A legal case involving the Diary of Anne Frank may affect many other publications, even including genealogy books published in the United States and many other countries.
Anne Frank was a Jewish teenager killed by the Nazis whose writing survived in the Amsterdam building where she had hidden. 70 years have passed since her death. As the author, she owned the copyrights. After her death, the copyrights are legally passed on her heirs. In this case, Anne Frank’s heirs were her parents and, later, other relatives who would inherit the property and the rights of the parents. Under European laws, any book published at that time becomes public domain 70 years after publication.
A French academic has made the Diary of Anne Frank available online with profits going to charity. However, the Anne Frank Fonds, the foundation established by Anne’s father Otto Frank, claims that: “Otto Frank and children’s author and translator, Mirjam Pressler, were inter alia responsible for the various edited versions of fragments of the diary” in 1947 and 1991. They add: “the copyrights to these adaptations have been vested in Otto Frank and Mirjam Pressler, who in effect created readable books from Anne Frank’s original writings.” In other words, the book should not be considered to be in the public domain today.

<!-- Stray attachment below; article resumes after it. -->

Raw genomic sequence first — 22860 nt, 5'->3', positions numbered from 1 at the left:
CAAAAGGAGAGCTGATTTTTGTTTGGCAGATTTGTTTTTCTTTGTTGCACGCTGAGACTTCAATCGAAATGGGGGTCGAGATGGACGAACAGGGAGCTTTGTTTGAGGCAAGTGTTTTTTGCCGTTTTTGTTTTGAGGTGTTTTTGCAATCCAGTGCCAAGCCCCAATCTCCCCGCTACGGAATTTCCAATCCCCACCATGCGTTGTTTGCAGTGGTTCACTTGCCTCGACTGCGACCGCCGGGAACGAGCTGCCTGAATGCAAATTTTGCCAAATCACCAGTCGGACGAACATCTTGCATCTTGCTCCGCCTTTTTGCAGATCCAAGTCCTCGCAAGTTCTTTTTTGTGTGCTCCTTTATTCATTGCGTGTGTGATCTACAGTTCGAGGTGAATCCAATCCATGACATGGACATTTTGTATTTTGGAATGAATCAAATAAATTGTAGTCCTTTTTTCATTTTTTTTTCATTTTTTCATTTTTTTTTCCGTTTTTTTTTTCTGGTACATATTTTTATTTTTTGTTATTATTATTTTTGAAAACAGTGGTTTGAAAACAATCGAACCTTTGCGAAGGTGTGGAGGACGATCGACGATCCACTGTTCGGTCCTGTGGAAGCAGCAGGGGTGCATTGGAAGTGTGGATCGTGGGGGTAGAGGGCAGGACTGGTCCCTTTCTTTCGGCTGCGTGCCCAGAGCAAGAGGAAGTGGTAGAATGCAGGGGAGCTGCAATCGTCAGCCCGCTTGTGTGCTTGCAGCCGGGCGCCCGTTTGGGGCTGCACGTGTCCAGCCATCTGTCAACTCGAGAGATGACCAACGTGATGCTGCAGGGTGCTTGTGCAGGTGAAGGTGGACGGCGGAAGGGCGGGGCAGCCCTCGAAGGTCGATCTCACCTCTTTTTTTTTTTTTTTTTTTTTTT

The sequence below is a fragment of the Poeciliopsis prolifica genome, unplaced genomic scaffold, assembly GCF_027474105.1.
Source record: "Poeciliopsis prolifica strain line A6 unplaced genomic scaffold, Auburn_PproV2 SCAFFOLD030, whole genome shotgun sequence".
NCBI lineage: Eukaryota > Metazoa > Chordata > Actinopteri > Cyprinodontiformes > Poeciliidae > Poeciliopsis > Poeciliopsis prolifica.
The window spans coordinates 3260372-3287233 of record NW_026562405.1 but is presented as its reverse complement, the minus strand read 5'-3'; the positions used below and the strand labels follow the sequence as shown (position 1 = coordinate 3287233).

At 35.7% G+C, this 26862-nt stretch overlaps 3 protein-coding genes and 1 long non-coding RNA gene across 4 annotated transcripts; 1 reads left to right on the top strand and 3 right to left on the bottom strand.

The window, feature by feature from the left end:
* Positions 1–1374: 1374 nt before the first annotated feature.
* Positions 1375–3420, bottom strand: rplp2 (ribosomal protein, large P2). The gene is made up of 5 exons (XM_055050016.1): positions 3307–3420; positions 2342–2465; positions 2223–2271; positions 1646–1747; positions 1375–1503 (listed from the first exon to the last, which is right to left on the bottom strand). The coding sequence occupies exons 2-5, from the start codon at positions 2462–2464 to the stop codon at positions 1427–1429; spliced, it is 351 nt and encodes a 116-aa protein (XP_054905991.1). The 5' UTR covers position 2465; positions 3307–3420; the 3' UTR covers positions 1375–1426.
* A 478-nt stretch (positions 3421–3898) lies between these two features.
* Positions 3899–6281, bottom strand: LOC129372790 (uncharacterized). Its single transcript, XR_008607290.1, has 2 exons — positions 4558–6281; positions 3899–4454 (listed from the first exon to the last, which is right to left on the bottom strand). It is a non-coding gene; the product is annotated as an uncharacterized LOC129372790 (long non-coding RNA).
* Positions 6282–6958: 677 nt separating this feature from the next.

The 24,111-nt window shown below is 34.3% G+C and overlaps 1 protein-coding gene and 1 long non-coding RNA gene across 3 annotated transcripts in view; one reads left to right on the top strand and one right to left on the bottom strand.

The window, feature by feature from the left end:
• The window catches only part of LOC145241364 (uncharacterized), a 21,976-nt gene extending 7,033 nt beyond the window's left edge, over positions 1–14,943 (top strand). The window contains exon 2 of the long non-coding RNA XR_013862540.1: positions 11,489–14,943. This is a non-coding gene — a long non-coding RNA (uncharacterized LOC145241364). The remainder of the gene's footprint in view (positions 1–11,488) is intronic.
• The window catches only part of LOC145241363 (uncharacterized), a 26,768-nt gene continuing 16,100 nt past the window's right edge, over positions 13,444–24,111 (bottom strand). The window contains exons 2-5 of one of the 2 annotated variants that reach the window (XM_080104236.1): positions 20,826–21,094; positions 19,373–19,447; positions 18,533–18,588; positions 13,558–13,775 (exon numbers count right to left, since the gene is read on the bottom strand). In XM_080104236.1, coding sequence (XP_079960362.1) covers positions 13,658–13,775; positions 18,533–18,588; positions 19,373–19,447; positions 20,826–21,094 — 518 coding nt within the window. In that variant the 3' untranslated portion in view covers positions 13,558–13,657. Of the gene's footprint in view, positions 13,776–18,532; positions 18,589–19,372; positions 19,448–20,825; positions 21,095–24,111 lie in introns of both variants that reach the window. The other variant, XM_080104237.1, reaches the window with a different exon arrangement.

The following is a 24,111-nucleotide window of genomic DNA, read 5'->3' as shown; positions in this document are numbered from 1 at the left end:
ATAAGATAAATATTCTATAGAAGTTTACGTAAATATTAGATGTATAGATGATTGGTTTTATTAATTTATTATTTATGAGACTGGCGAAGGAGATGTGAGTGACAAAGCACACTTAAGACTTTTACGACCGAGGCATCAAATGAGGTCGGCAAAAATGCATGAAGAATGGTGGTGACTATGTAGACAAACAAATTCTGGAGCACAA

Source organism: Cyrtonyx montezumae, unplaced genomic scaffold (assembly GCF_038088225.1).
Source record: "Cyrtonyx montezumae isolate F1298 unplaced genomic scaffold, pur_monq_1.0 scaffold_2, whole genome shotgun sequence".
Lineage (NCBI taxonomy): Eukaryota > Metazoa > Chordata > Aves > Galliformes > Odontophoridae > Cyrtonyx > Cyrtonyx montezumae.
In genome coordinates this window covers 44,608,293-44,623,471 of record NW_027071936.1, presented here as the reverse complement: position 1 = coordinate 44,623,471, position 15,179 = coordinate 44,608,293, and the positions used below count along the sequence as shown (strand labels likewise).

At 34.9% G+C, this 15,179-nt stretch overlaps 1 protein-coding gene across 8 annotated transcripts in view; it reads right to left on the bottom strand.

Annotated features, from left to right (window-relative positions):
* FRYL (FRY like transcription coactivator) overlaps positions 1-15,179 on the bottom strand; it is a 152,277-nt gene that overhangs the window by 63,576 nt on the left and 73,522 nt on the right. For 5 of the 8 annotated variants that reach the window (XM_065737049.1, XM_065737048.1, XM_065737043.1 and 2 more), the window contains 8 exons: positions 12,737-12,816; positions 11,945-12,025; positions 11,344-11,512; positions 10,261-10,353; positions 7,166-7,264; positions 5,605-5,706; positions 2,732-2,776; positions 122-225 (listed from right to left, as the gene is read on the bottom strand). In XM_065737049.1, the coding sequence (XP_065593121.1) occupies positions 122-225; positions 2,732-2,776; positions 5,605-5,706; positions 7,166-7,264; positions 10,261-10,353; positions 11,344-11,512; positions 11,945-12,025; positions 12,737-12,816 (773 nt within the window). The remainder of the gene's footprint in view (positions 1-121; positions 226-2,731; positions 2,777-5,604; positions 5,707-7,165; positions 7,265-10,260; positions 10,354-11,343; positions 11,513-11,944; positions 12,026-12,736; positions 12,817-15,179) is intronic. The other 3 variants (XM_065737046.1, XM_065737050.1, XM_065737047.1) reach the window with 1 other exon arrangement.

European laws obviously are not the same as U.S. laws or the laws of other countries. However, the various nations often agree with each other and enforce each other’s copyright laws. If one country changes its copyright laws, other nations often enact similar legislation within a few years.
The present case involving the Diary of Anne Frank is described in an article by Alison Flood in The Guardian at http://goo.gl/BxLQmI.